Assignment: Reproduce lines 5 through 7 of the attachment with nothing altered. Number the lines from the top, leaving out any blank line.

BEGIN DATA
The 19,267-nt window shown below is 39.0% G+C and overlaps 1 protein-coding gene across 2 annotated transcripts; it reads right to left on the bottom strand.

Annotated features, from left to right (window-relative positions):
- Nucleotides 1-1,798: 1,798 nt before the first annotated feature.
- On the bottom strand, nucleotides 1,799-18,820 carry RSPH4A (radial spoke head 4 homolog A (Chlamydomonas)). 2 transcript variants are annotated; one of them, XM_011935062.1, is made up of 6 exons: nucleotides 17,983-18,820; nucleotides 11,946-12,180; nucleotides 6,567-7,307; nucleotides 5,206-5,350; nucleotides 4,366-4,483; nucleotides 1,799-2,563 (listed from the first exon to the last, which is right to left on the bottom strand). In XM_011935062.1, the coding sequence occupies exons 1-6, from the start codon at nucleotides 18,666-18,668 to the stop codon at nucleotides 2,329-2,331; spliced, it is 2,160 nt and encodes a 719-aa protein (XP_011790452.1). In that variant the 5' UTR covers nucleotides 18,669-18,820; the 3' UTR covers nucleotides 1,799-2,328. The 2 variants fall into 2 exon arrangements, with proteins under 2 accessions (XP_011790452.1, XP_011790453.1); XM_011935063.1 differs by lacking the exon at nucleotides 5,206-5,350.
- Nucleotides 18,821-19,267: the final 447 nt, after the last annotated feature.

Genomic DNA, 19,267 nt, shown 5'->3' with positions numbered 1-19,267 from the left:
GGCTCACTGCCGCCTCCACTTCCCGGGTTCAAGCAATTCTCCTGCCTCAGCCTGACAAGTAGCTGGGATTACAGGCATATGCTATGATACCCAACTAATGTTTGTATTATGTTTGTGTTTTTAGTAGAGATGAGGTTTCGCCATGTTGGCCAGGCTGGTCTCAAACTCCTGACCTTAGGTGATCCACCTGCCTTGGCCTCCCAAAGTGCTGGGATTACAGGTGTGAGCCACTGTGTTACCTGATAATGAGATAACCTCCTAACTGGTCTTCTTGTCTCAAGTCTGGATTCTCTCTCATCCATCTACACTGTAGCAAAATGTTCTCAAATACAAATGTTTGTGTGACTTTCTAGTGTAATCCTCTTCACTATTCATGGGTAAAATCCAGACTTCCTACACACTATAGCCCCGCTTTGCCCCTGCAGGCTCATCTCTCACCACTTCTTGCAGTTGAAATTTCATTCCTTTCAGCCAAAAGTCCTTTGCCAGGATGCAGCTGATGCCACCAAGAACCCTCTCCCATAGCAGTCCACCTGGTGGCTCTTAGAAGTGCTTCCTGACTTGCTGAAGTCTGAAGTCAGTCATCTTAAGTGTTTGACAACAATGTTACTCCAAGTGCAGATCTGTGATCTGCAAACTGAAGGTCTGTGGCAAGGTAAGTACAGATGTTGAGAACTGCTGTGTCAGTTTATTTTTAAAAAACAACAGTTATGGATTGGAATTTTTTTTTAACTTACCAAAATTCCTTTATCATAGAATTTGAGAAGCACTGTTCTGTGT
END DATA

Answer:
- Nucleotides 18,821-19,267: the final 447 nt, after the last annotated feature.

Genomic DNA, 19,267 nt, shown 5'->3' with positions numbered 1-19,267 from the left:
GGCTCACTGCCGCCTCCACTTCCCGGGTTCAAGCAATTCTCCTGCCTCAGCCTGACAAGTAGCTGGGATTACAGGCATATGCTATGATACCCAACTAATGTTTGTATTATGTTTGTGTTTTTAGTAGAGATGAGGTTTCGCCATGTTGGCCAGGCTGGTCTCAAACTCCTGACCTTAGGTGATCCACCTGCCTTGGCCTCCCAAAGTGCTGGGATTACAGGTGTGAGCCACTGTGTTACCTGATAATGAGATAACCTCCTAACTGGTCTTCTTGTCTCAAGTCTGGATTCTCTCTCATCCATCTACACTGTAGCAAAATGTTCTCAAATACAAATGTTTGTGTGACTTTCTAGTGTAATCCTCTTCACTATTCATGGGTAAAATCCAGACTTCCTACACACTATAGCCCCGCTTTGCCCCTGCAGGCTCATCTCTCACCACTTCTTGCAGTTGAAATTTCATTCCTTTCAGCCAAAAGTCCTTTGCCAGGATGCAGCTGATGCCACCAAGAACCCTCTCCCATAGCAGTCCACCTGGTGGCTCTTAGAAGTGCTTCCTGACTTGCTGAAGTCTGAAGTCAGTCATCTTAAGTGTTTGACAACAATGTTACTCCAAGTGCAGATCTGTGATCTGCAAACTGAAGGTCTGTGGCAAGGTAAGTACAGATGTTGAGAACTGCTGTGTCAGTTTATTTTTAAAAAACAACAGTTATGGATTGGAATTTTTTTTTAACTTACCAAAATTCCTTTATCATAGAATTTGAGAAGCACTGTTCTGTGT